‘Splatoon’ a charming game with great style

Nora Clifton, Staff Writer

“Splatoon” is a third-person shooter released for the WiiU by Nintendo. You play as a squid/kid creature called an “inkling.” They live in a futuristic Japanese-esque civilization populated by cartoon versions of ocean life, and their main activities are dressing up and competing in games. If all that sounds like a game for kids, well, it is. But don’t confuse that with low quality.

The graphics are simple and brightly colored. This gives it a cheerful unifying aesthetic, but the lack of photo-realism is also important for the gameplay. The mechanics revolve around the ink your weapons splatter on the surrounding environment. The game’s calculation of ink blobs and splatter adds up to a lot of data, and the focus of “Splatoon” is its online PvP mode. Added HD environments and lighting would make the load too much for most people’s wifi to bear. The game’s unique style is the result of gamemakers working around the constraints of technology so cleverly that you don’t even realize they did it.

The weapon types are shooter standbys. Your main weapon is either a gun or a melee weapon, and your sub-weapon is usually a type of bomb. But since “Splatoon” is all about ink, you’re wielding cutely oversized airbrush guns and paint rollers. It’s a relief for parents uncomfortable with the violent realism of most shooters, and a change of pace for everyone else.
While the weapons do damage to enemies, the real twist is in the ink they splatter on your surroundings. Your inkling character is normally in “kid” form, but you can hold down a button to pop into squid mode. As a squid you can’t attack, but you can speed through your ink and use it to hide from enemies. Running in kid mode feels slow, because the point is to modify the terrain to your advantage, creating pathways of ink to exploit. It adds a unique edge to the gameplay, turning solid but simple platforming into a tactical puzzle.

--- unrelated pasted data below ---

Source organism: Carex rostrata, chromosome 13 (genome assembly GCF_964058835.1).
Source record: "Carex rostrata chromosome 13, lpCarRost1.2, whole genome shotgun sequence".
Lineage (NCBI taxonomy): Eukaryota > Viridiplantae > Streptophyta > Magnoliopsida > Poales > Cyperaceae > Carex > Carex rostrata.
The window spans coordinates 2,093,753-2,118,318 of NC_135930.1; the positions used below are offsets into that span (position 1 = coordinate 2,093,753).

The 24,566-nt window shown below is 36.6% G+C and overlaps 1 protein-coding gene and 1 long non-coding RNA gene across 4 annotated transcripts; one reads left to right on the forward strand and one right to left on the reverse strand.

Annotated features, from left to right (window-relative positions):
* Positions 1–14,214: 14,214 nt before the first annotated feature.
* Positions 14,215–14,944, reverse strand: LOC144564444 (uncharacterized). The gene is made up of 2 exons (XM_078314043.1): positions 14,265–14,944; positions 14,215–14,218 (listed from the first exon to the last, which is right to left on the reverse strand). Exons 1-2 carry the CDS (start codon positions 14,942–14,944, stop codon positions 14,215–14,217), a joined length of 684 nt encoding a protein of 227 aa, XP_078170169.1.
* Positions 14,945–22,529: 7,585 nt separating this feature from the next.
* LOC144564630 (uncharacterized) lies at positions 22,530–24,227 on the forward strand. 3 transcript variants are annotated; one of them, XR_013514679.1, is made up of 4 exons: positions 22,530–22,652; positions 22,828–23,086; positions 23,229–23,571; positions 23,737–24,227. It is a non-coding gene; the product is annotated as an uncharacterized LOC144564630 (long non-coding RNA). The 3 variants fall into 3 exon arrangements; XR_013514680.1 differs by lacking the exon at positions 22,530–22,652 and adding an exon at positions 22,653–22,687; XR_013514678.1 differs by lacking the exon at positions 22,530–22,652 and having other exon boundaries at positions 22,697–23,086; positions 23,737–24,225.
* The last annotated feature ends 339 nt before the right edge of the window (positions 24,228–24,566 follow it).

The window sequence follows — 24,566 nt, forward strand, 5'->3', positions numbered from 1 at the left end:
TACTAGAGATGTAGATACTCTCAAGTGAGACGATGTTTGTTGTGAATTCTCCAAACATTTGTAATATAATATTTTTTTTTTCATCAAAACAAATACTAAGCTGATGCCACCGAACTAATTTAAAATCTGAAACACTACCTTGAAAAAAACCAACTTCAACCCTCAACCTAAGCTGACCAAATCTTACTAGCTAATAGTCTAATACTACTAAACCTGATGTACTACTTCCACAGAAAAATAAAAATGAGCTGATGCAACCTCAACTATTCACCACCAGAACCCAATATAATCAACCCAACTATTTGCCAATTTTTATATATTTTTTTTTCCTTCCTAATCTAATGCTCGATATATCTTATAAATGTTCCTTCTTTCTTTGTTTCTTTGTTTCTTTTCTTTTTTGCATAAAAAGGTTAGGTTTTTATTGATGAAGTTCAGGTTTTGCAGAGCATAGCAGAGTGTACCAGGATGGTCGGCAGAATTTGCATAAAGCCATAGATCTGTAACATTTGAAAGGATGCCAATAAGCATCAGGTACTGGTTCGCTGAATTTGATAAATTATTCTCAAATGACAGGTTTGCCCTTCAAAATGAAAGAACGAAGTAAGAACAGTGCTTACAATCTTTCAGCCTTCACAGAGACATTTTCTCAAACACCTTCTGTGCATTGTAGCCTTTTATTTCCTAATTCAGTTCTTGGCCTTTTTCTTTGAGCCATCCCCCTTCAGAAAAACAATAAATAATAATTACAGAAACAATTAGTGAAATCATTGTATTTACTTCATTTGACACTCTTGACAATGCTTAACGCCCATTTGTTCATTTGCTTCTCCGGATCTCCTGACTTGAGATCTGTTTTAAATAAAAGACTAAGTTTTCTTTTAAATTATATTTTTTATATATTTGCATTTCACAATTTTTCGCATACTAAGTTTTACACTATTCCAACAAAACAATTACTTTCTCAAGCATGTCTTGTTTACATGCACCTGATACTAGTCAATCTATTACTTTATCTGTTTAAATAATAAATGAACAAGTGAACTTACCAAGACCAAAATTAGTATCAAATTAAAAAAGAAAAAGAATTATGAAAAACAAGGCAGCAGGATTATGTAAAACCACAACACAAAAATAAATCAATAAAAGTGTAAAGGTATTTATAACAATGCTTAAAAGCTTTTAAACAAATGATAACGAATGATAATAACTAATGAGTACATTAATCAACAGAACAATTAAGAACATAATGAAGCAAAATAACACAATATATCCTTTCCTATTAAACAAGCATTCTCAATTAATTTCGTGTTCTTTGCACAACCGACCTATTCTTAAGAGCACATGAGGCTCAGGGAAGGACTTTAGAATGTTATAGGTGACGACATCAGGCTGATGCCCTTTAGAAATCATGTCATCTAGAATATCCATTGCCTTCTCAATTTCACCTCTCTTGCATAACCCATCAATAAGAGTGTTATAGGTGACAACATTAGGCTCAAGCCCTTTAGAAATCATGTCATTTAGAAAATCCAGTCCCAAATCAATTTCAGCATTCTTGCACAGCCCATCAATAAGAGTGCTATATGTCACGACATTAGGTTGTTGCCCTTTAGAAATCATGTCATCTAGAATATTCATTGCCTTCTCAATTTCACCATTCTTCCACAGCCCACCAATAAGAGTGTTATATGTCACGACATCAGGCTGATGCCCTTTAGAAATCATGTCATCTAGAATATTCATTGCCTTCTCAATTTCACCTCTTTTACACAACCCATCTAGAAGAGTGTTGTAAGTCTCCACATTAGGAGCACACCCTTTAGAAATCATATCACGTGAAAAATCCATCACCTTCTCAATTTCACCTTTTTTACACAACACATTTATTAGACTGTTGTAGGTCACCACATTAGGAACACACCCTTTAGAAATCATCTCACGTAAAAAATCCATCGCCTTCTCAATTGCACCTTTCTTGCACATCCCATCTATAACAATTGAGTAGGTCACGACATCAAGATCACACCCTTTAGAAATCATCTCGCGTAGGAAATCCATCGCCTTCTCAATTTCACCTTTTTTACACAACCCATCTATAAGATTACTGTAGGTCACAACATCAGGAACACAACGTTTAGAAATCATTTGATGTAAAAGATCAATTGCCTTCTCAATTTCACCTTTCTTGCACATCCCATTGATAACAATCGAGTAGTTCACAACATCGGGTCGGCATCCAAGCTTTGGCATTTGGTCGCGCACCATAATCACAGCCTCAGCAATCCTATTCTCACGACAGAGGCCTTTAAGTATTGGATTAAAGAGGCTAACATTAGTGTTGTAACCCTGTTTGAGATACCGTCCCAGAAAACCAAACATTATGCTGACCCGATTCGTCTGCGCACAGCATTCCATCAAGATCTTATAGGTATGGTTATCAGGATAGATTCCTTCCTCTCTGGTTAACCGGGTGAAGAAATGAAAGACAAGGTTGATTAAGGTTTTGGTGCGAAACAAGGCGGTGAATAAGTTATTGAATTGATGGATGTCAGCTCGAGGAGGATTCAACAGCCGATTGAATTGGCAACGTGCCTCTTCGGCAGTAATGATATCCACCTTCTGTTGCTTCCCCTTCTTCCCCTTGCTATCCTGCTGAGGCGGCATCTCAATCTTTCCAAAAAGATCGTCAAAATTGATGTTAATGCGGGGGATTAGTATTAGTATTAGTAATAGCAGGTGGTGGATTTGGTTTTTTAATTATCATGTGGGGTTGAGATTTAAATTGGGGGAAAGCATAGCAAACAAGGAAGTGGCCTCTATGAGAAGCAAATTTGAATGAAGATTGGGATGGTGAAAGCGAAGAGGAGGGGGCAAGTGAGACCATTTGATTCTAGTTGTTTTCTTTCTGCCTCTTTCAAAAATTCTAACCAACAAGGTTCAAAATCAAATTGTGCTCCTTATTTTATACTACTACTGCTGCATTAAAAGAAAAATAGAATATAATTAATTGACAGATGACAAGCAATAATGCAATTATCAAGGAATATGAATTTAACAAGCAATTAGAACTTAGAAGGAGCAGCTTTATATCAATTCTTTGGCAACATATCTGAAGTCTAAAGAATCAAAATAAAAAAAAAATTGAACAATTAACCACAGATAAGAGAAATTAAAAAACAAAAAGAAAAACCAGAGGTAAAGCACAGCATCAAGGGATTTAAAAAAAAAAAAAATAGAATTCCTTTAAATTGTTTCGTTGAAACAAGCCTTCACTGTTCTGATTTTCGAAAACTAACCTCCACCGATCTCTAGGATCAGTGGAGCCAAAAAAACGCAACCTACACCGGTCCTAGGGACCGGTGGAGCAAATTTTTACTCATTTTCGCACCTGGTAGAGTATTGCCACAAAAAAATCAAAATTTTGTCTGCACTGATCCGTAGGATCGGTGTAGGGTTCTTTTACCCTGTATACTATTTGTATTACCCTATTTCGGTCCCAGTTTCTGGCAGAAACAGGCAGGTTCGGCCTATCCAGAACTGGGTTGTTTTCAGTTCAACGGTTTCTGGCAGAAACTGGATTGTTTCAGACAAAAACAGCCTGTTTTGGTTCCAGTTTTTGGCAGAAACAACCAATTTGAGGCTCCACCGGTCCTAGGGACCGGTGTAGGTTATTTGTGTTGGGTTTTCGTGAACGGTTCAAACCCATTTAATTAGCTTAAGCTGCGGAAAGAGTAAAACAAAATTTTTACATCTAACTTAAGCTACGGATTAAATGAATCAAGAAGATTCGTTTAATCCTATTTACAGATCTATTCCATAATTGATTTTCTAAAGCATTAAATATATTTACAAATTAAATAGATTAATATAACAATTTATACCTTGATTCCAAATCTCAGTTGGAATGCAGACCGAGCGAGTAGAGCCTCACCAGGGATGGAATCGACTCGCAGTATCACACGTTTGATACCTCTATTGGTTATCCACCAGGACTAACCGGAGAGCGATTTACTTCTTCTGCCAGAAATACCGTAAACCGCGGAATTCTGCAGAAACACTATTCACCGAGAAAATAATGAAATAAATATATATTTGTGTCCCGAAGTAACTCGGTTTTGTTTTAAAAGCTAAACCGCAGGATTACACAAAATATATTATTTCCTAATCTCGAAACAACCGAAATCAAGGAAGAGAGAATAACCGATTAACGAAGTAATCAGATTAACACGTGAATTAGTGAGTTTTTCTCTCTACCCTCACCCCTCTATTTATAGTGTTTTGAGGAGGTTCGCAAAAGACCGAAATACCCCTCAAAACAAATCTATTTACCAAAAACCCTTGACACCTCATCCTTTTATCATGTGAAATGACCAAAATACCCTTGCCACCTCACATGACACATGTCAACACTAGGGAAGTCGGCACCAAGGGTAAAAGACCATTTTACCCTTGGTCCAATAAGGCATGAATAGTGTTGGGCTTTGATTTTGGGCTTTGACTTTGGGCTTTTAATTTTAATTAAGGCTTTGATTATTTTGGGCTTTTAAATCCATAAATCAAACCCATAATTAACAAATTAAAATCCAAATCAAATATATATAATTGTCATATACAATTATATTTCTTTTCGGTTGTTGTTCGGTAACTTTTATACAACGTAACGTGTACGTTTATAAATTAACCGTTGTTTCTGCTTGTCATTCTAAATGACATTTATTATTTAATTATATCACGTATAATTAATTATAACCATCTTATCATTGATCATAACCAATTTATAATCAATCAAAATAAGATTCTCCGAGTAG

In the online mode, you battle players from around the world in teams of four vs. four. The main mode of online play is called “Turf War.” The phrase is extremely literal, as the two teams compete to cover the arena in their side’s ink color. While you can kill enemies—”splat” in the game’s lingo—and camp by respawn points all you like, kills don’t count one bit to which side wins. All that matters is what you’ve inked. This makes online play less monotonously violent, allowing players to charge forward into battle or stay back and carefully cover every last patch with ink, depending on their mood and playstyle.

The game also has a solid story mode. At only 32 levels, it’s short compared to other platformers. But since the game’s core is its online play, they feel like well-designed bonus content rather than a lack. The gameplay is fun and engaging, and the environments are beautiful. The story is straightforward but charming, and the snippets of backstory you discover about the world through finding scrolls hidden in levels add interesting dimension to the setting. I’d have liked more levels, or a hard mode that adds challenge and replayability.

The only real weak point is the local play. It’s a balloon-popping game in which you can only play with two people. It’s not bad as local play goes, but next to the fantastic online mode it feels disappointing. Plus the WiiU has been pushed as the “social” console, and many of Nintendo’s other titles prioritize good local play, so the deficit is extra noticeable.

“Splatoon” is a charming game with clever mechanics and a great sense of style. What it lacks in local play, it has in a strong story mode, and its online PvP is being hailed by many as one of the best in the genre. Fans of platformers and shooters will love it, and those unfamiliar with both will find it a fun and friendly introduction.